Unconstitutional “magic” in Illinois school district stops after FFRF complaint

EastMoline IL Flyer 600X429

A magician who was performing one trick too many at Illinois public schools has been barred from a school district there, thanks to the Freedom From Religion Foundation.

A concerned community member had contacted FFRF to report that Glenview Middle School in East Moline, Ill., was scheduled to host Zak Mirzadeh, an “illusionist,” to put on a show at a student assembly during the school day. Mirzadeh had in the recent past performed at other Moline schools at mandatory assemblies, after which he had given students the invites (pictured above) for an evening performance. This took place at the “New Life Fellowship” but the invitation failed to indicate that this venue is a Christian church.

A Moline-Coal Valley School District parent who attended that evening event observed that, after performing some magic tricks, Mirzadeh told the audience of schoolchildren about his conversion from Islam to Christianity. Following his religious testimony, he asked the audience to bow their heads and close their eyes while he said a prayer, then asked the schoolchildren to raise their hand if they had “accepted Jesus tonight.” He instructed the audience to stand and asked those students who had raised their hands to come forward to celebrate their “spiritual birthday.” FFRF had strongly objected to that “performance” by Mirzadeh and was concerned he would engage in the same sleight of hand at Glenview Middle.

“It is well settled that public schools may not advance or promote religion,” FFRF Staff Attorney Ryan Jayne wrote to East Moline School District 37 Superintendent Kristin Humphries. “ In Lee v. Weisman, the Supreme Court extended the prohibition of school-sponsored religious activities beyond classrooms to all school functions, holding prayers delivered by non-school personnel at public high school graduations an impermissible establishment of religion. Similarly, promotion of a particular church or religious event as part of a school assembly violates the Establishment Clause.”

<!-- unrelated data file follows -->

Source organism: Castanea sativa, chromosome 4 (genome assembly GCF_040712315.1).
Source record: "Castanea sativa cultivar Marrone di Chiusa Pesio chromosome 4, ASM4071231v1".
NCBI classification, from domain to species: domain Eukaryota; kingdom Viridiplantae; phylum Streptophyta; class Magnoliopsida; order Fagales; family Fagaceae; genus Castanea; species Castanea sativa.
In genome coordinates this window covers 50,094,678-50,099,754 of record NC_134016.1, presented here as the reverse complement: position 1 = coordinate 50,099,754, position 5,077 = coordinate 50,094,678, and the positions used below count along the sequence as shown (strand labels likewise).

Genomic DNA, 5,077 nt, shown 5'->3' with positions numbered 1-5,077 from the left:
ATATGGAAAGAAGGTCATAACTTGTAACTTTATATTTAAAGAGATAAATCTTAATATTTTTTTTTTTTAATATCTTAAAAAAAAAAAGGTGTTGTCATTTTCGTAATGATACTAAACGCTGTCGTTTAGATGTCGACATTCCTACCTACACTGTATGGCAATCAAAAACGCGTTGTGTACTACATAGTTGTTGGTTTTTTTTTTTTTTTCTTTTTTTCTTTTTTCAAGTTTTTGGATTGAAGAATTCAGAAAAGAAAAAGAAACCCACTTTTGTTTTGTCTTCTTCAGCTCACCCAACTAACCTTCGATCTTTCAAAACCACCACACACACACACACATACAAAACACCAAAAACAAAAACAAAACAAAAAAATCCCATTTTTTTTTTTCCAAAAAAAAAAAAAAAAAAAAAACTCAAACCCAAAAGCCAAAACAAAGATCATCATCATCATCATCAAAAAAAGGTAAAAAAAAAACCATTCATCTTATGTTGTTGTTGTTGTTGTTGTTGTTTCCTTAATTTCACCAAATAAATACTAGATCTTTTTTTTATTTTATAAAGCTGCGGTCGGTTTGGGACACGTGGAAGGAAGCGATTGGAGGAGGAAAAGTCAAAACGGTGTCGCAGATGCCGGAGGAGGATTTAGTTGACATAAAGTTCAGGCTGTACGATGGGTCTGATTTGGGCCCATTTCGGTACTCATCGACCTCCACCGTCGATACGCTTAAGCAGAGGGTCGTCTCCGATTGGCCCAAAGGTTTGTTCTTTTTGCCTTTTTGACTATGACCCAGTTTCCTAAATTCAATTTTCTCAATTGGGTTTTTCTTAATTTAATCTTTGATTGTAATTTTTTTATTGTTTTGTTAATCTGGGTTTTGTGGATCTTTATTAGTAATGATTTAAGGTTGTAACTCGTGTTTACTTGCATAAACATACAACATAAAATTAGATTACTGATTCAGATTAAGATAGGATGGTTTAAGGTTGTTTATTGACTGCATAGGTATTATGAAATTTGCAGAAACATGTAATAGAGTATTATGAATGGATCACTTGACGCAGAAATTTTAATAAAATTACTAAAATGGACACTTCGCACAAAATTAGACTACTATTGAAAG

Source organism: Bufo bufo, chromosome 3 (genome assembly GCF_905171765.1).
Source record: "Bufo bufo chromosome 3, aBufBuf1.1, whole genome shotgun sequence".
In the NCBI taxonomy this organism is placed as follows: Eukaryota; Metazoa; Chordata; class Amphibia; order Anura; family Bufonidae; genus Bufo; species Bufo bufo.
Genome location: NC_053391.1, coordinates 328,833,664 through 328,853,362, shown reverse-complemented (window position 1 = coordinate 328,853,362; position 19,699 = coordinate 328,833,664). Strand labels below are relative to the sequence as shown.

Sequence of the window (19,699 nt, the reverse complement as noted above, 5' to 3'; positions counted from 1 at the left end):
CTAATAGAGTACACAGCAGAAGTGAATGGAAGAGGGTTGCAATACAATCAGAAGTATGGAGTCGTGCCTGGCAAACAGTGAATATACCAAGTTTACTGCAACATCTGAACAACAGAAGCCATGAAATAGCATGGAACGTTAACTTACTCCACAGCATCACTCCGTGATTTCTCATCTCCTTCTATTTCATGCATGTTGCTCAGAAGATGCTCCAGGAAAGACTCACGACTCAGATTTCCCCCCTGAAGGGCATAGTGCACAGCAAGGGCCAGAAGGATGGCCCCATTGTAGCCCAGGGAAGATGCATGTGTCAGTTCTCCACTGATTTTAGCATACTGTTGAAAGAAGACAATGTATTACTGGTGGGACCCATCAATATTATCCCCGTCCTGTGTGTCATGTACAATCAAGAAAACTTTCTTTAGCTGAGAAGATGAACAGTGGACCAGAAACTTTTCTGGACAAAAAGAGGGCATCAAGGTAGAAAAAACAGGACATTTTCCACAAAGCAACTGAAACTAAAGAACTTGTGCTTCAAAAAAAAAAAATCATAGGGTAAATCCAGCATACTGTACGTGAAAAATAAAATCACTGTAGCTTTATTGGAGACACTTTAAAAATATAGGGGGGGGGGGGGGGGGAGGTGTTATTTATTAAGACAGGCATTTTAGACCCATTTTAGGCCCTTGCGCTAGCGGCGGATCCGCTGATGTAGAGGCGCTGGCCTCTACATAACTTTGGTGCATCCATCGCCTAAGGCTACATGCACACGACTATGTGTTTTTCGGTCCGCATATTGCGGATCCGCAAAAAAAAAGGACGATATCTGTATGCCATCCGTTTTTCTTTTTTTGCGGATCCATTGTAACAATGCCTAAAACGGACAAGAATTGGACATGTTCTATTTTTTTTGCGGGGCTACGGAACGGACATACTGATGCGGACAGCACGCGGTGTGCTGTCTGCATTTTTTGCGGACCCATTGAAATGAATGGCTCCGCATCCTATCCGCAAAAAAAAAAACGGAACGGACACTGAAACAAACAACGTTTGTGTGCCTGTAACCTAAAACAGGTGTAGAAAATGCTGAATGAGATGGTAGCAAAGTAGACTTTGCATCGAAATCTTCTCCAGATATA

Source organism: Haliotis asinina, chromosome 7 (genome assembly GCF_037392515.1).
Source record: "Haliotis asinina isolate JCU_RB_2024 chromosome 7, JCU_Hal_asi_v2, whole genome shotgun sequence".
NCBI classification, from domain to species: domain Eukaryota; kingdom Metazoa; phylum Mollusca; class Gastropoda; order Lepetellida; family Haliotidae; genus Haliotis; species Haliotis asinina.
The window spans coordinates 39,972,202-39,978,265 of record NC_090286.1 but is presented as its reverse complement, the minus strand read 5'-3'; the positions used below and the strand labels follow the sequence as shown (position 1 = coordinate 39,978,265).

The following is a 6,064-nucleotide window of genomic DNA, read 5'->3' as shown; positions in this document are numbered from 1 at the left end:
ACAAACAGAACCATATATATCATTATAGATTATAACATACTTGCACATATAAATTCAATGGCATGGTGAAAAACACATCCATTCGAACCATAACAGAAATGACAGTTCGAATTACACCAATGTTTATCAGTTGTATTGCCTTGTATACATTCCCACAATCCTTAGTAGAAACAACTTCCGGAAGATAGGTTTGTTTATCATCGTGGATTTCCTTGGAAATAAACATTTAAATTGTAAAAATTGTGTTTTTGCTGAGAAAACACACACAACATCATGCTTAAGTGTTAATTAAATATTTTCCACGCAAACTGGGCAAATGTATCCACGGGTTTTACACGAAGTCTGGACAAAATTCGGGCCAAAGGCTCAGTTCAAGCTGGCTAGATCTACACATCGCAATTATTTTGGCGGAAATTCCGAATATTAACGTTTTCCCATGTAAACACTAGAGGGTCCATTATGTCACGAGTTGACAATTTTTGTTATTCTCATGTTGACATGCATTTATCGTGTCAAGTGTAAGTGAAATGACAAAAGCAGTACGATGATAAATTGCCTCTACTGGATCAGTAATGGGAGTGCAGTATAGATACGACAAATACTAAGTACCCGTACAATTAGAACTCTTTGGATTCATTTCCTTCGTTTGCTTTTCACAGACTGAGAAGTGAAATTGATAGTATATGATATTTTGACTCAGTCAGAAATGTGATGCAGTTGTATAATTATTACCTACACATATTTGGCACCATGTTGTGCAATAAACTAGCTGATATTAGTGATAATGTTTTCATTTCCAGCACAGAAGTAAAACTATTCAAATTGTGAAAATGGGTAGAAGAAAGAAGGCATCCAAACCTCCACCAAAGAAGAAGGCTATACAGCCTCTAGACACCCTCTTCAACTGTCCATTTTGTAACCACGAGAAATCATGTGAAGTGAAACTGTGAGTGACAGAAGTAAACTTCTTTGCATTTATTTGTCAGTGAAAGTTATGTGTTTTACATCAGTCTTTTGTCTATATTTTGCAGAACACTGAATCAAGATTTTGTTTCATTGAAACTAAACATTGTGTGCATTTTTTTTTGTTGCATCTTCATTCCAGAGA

FFRF’s alert made the district superintendent look at the matter closely — and to nix Mirzadeh’s appearance.

“Upon further inspection, this group was at Glenview Middle School in the fall when they were at Moline as well,” Humphries emailed FFRF. “Last fall, my principal told the person they will not be allowed back in our building in the future. He did this last fall because of comments made during the presentation. I appreciate you illuminating this for me.”

FFRF is always glad to shine a spotlight on unconstitutional practices in public schools.

“Mirzadeh couldn’t have been permitted to impose the illusion of religion on a captive middle-school audience,” says FFRF Co-President Annie Laurie Gaylor. “We’re delighted that we enlightened the school district about Mirzadeh’s performing scam.”

The Freedom From Religion Foundation is a national nonprofit organization with more than 31,000 members and several chapters across the country, including over 1,000 members and a Chicago chapter in Illinois. Its purposes are to protect the constitutional principle of separation between state and church, and to educate the public on matters related to nontheism.

The Freedom From Religion Foundation, based in Madison, Wis., a 501(c)(3) nonprofit educational charity, is the nation's largest association of freethinkers (atheists, agnostics), and has been working since 1978 to keep religion and government separate.

FFRF is a non-profit, educational organization. All dues and donations are deductible for income-tax purposes.

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